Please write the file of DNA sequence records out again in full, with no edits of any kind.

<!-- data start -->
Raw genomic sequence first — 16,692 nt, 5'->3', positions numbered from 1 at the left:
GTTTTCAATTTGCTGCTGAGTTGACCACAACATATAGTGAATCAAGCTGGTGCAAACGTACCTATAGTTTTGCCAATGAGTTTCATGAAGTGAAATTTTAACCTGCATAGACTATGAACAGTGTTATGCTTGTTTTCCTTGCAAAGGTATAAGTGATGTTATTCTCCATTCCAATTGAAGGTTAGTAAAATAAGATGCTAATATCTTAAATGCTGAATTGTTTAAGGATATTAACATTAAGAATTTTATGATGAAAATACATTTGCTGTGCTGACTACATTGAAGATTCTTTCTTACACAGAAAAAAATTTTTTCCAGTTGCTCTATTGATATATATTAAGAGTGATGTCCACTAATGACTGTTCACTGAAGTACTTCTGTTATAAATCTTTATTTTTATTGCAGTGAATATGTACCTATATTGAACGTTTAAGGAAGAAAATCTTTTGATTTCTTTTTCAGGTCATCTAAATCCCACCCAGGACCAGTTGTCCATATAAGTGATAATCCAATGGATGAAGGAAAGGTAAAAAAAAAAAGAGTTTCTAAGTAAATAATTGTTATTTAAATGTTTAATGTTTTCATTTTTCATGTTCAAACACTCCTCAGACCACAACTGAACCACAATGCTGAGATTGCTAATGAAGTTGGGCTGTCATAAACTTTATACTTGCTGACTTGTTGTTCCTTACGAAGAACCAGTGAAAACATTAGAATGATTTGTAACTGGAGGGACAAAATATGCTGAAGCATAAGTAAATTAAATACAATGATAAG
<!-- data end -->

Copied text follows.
Raw genomic sequence first — 16,692 nt, 5'->3', positions numbered from 1 at the left:
GTTTTCAATTTGCTGCTGAGTTGACCACAACATATAGTGAATCAAGCTGGTGCAAACGTACCTATAGTTTTGCCAATGAGTTTCATGAAGTGAAATTTTAACCTGCATAGACTATGAACAGTGTTATGCTTGTTTTCCTTGCAAAGGTATAAGTGATGTTATTCTCCATTCCAATTGAAGGTTAGTAAAATAAGATGCTAATATCTTAAATGCTGAATTGTTTAAGGATATTAACATTAAGAATTTTATGATGAAAATACATTTGCTGTGCTGACTACATTGAAGATTCTTTCTTACACAGAAAAAAATTTTTTCCAGTTGCTCTATTGATATATATTAAGAGTGATGTCCACTAATGACTGTTCACTGAAGTACTTCTGTTATAAATCTTTATTTTTATTGCAGTGAATATGTACCTATATTGAACGTTTAAGGAAGAAAATCTTTTGATTTCTTTTTCAGGTCATCTAAATCCCACCCAGGACCAGTTGTCCATATAAGTGATAATCCAATGGATGAAGGAAAGGTAAAAAAAAAAAGAGTTTCTAAGTAAATAATTGTTATTTAAATGTTTAATGTTTTCATTTTTCATGTTCAAACACTCCTCAGACCACAACTGAACCACAATGCTGAGATTGCTAATGAAGTTGGGCTGTCATAAACTTTATACTTGCTGACTTGTTGTTCCTTACGAAGAACCAGTGAAAACATTAGAATGATTTGTAACTGGAGGGACAAAATATGCTGAAGCATAAGTAAATTAAATACAATGATAAG